Transport in Nanoporous Materials: New Models and Pitfalls in Application of Knudsen Theory

Friday, November 12, 2010: 9:20 AM
Salon III (Hilton)
Suresh K. Bhatia, School of Chemical Engineering, The University of Queensland, Brisbane, Australia

A fundamental understanding of the processes affecting fluid behavior in nanoscale confinements is crucial to numerous emerging applications in nanotechnology, materials science, membrane science, biology as well as a host of other areas. In the last two decades a vast array of new nanoporous materials such as templated periodic MCM-41 silicas, carbon nanotubes as well as various aluminophosphates and aluminosilicates have been developed, all considered to hold promise for a variety of novel applications. The infiltration of fluids into the nanopores in these materials is a common feature of most applications being investigated. For over a century the Knudsen model has been the primary tool in the chemical engineers craft for modelling the transport of fluids in porous materials used as adsorbents, catalysts and membranes. Its success has largely revolved around the correlation of the low pressure diffusivity with square root of the ratio of temperature to molecular weight, and the use of fitting parameters such as tortuosity. However, recent simulations and the availability of mesoporous and microporous materials with ideally shaped pores has raised doubts about the applicability of the Knudsen theory at industrially relevant conditions. The primary reason is the neglect of dispersive fluid solid interactions in the purely hard sphere analysis inherent to the Knudsen approach. Here we present a new statistical mechanical theory recently developed in our group, that accounts for these interactions, and demonstrate its application to a variety of literature data that have previously been (mis)interpreted using the Knudsen model. Besides applicability to mesopores, the theory provides access to the configurational regime relevant to zeolites amd micrporous carbons, hitherto empirically modelled as an activated process. We show that the diffusivity from the new approach can often be empirically correlated with the with square root of the ratio of temperature to molecular weight within limits of experimental error, which explains the apparent success of correlating data with the Knudsen model. However, the results from correlation of data with the Knudsen model are misleading and lead to unrealistically high tortuosities, often as high as 15-25, because of overestimation of the diffusivity when dispersive interactions are neglected. Such interactions reduce the travel time of molecules between diffuse reflections, thereby dissipating the momentum more rapidly and consequently reducing the diffusivity. On the other hand the new approach leads to much more realistic values of the tortuosity, in the range of 4-8. A theoretical interpretation of experimental tortuosities based on a hybrid correlated random walk-effective medium theory will be also presented, providing a comprehensive tool for transport modelling in porous materials, combining our nanopore level statistical mechanical theory with a network model. Application of the approach to actual data will be presented, including diffusion in silica particles, in a mesoporous glass as well as in a microporous DDR zeolite membrane. In the latter case the theory is shown to accurately predict the experimental variation of permeability with molecular size, including the permeability maximum due to opposing effects of molecular size on adsorption and diffusion.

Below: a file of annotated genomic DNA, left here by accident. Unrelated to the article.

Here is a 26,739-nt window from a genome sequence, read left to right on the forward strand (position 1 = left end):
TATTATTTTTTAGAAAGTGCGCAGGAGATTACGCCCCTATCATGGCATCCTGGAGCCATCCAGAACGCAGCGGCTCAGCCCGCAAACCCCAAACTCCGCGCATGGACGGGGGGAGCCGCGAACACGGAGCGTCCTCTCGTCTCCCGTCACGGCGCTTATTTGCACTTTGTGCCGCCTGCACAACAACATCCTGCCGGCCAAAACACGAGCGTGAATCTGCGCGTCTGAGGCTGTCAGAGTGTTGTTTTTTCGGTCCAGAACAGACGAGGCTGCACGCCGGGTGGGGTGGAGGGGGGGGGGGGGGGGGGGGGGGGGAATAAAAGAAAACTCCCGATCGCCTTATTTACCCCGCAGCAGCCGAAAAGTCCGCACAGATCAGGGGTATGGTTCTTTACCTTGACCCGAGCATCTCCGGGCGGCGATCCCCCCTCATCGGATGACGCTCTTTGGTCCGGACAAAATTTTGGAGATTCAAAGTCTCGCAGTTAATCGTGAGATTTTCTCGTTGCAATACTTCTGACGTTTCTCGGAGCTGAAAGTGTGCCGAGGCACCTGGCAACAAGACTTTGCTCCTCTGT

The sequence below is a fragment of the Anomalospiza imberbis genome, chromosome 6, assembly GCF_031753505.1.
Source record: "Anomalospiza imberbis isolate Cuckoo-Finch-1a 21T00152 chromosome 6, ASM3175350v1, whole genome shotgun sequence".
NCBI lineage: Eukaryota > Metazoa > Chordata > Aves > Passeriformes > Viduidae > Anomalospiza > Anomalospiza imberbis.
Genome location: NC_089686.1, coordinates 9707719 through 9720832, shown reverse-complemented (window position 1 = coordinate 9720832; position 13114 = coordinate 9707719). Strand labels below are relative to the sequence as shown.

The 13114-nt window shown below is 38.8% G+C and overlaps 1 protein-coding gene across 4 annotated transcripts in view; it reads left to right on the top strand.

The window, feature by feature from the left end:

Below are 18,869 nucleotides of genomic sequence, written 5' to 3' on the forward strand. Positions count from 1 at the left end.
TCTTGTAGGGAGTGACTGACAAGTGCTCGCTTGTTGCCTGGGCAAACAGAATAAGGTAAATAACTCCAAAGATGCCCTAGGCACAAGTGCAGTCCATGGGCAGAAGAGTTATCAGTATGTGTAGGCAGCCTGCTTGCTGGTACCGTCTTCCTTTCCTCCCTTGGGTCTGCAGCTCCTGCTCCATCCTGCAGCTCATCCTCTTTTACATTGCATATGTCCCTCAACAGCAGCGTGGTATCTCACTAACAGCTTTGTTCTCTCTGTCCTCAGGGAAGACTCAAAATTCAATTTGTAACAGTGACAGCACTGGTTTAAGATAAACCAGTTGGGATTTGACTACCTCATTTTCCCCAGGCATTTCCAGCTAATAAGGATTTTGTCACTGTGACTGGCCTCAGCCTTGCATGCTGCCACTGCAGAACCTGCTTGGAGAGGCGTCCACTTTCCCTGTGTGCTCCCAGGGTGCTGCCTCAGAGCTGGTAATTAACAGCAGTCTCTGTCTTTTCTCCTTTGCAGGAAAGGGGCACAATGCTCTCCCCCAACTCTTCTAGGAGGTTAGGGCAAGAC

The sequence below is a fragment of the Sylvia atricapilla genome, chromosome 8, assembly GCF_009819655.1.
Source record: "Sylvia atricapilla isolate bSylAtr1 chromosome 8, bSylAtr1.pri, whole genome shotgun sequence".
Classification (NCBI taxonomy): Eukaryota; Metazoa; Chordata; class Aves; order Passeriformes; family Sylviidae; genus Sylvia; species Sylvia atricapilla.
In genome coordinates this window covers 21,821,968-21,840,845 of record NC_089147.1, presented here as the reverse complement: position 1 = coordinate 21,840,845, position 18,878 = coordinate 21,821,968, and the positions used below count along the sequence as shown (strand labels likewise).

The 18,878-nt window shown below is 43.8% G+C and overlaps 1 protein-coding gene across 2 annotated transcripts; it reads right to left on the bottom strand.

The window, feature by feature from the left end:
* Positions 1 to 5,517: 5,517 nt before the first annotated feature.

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See more of this Session: Transport in Nanostructured Systems
See more of this Group/Topical: Engineering Sciences and Fundamentals